For some, what will make economic sense is to convert the stocks in their retirement accounts into interest producing assets while moving fixed income securities in your taxable account into dividend producing equity investments. It’s better to pay 15% on dividends in your taxable portfolio than the maximum 35% tax you would pay on taxable interest. If you have a gain on those fixed income securities, the next few years may well be the time to take the gains in your taxable account.
There are several things to keep in mind when making the decision. First, whatever you do, make sure you get or remain well diversified. If there is one lesson we should have learned over the last few years, it’s don’t put all your eggs in one basket. Second, if you choose to move to good investments that pay dividends, make sure your dividends will qualify for the 15% rate.
Generally, common stock issued by U.S. corporations will qualify for the 15% rate after you or your mutual fund have held the stock for at least 60 of the 120 days surrounding the "ex-dividend" date of the stock. However, REIT distributions, dividends that are essentially disguised interest payments as is the case with many dividends on preferred stock and dividends paid by certain foreign-based corporations will not qualify for the 15% rate.
Finally, if you have a large amount of investment interest expense, remember that any dividends that qualify for the 15% rate will not be counted as investment income. While you can elect to treat the dividends as ordinary income and count them as investment income, you may harm yourself going strictly for qualifying dividends.
The buzz in some corners of the investment community is that tax-deferred variable annuities ("TDA") now make no economic sense. While it is true there are high surrender charges and large up front costs, for a price, you have the ability to get a guaranteed return regardless of what the market does. You also gain some measure of comfort for your family with the insurance features of the annuities. And as we said, there is no guarantee that the dynamics that put annuities behind the eight-ball will still be in place five years from now.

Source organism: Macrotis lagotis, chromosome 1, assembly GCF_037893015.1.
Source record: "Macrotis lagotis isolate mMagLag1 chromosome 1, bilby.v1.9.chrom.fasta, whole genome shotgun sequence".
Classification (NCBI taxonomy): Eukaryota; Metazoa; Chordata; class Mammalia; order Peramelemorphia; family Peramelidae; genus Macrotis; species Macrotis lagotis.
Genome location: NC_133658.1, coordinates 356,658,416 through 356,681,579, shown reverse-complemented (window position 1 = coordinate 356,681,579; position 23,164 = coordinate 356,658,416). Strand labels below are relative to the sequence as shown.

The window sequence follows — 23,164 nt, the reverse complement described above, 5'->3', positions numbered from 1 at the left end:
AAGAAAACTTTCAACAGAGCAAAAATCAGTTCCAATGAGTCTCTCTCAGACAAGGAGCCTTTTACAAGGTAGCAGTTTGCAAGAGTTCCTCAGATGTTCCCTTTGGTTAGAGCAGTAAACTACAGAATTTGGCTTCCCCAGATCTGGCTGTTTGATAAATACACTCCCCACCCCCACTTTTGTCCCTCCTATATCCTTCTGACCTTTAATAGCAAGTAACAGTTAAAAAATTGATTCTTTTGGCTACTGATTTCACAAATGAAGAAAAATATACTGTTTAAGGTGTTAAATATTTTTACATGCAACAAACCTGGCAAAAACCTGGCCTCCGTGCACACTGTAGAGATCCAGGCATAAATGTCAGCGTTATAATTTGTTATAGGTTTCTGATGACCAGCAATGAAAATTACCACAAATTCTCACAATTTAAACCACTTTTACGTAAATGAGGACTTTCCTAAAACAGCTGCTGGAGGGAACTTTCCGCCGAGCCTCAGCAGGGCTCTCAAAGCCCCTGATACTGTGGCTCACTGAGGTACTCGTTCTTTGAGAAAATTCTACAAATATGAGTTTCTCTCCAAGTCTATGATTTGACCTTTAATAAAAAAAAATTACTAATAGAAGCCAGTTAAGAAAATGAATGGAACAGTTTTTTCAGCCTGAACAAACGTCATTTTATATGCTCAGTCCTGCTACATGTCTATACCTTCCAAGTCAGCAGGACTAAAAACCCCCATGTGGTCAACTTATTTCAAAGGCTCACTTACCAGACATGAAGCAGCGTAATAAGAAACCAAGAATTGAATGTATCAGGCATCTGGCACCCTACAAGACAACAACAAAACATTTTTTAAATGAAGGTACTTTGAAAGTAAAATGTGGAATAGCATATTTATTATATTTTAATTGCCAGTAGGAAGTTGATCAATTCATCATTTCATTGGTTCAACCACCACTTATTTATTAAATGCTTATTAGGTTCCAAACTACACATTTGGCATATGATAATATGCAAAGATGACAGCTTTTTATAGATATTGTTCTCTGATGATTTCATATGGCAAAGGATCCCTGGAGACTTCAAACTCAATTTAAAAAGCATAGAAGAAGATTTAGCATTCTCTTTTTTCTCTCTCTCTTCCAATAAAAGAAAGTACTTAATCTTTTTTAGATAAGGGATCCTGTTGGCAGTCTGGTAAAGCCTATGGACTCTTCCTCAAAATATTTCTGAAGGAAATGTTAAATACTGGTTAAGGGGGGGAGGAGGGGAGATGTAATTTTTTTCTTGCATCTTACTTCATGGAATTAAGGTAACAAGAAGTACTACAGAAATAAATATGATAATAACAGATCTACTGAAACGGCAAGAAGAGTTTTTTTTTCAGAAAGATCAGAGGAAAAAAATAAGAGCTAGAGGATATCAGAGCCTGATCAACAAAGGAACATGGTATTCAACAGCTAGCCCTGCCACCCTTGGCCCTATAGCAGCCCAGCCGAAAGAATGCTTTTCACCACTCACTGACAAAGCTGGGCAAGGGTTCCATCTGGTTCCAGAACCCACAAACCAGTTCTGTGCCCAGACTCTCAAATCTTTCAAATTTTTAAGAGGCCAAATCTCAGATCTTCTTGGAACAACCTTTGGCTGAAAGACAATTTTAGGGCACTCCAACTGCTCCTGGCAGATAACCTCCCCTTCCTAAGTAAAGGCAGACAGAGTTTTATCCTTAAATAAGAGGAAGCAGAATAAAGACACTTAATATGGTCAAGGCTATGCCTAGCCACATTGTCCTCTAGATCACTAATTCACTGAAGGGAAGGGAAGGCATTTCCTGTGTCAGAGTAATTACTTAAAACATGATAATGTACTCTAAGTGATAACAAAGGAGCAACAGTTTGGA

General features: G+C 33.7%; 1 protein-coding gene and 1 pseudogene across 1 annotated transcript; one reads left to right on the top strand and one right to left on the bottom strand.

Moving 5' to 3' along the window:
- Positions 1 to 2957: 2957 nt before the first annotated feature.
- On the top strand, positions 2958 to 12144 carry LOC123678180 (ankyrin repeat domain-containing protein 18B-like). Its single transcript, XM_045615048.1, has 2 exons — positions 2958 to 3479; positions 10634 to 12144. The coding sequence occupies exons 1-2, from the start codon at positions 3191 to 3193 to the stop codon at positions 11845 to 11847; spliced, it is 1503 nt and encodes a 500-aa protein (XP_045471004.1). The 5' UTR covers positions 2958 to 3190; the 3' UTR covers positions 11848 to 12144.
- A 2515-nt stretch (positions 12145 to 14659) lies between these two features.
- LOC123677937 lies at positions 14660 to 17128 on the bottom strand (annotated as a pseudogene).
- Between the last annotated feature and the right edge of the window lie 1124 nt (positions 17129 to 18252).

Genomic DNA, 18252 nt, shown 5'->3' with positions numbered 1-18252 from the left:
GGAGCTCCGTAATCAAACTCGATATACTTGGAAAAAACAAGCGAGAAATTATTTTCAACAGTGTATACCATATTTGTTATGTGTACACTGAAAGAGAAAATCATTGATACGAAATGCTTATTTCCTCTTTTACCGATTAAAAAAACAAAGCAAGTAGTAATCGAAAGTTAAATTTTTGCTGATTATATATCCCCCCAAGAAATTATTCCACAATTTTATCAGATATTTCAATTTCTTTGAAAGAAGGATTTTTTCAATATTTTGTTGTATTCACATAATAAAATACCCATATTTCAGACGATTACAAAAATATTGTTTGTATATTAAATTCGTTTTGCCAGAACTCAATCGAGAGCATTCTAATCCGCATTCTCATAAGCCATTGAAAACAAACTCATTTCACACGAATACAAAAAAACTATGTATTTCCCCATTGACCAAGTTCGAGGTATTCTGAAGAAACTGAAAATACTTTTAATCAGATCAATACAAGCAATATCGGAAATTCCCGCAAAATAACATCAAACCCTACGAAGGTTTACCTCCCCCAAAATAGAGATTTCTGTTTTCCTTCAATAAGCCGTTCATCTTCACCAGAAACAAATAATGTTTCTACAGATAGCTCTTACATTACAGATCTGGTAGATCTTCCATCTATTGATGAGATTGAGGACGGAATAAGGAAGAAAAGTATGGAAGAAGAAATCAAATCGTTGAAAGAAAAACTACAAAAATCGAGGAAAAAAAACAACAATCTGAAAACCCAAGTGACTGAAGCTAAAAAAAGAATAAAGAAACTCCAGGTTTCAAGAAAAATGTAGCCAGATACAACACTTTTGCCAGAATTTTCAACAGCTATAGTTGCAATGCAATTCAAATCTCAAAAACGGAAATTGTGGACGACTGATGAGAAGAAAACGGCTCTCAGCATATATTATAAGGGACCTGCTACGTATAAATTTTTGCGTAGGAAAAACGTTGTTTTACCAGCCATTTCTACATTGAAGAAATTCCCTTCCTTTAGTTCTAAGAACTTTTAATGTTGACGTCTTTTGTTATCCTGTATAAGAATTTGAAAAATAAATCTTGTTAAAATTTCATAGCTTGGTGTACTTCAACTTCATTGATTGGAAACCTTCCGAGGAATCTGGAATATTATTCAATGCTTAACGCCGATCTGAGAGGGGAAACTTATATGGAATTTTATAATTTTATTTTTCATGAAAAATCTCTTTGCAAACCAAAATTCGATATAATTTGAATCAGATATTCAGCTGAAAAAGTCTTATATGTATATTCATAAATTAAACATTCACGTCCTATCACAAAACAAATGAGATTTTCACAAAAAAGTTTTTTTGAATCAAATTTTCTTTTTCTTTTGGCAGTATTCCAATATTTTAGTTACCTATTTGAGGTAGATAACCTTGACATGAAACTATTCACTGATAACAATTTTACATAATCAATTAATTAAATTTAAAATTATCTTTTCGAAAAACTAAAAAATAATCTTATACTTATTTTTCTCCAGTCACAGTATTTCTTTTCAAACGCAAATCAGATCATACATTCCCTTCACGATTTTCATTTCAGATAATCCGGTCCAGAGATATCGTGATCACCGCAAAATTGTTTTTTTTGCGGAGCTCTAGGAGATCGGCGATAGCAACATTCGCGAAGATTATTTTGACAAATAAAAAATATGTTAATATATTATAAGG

Typically TDAs are long-term investments, so take a long-term view when making the decision on a variable annuity product. Run the numbers with a long-term horizon, not assuming you will need the money a year from now.
One very valuable planning technique, assuming you expect investments to appreciate, is gifting stock to your children. If you have children at or over 14 years old, gifting appreciating stock could save a great deal. If you have held the stock over a year, your child could sell the stock. If they are in the 15% bracket, they will pay only a 5% tax instead of the 15% you pay. Even better, if they hold it and sell in 2008 and they are still in the 15% or 10% bracket, no tax is paid at all. If the stock pays dividends, it will most likely be taxed at 5% instead of your 15%.
What about all those tax-exempt bonds and funds out there? With such low rates on taxable dividends, isn’t it time to dump them? If you are in a higher bracket, you will still probably benefit from holding tax-exempt securities, so don’t start dumping just yet.
So, is everyone ready to restructure their portfolios? Wait! Hang on a minute. Remember, if you are truly investing and not gambling…errr...speculating, you better not jump too fast. Reviewing your portfolio and determining the tax effects of restructuring is going to be tricky. Now we aren’t saying you don’t have the ability to run the numbers, but just in case you don’t want to go crazy with all the interactive calculations, give us a call. We have the knowledge and the tools to help you make the right decision.
Have a great Independence Day and wonderful July! Don’t forget to keep our troops around the world in your hearts and prayers.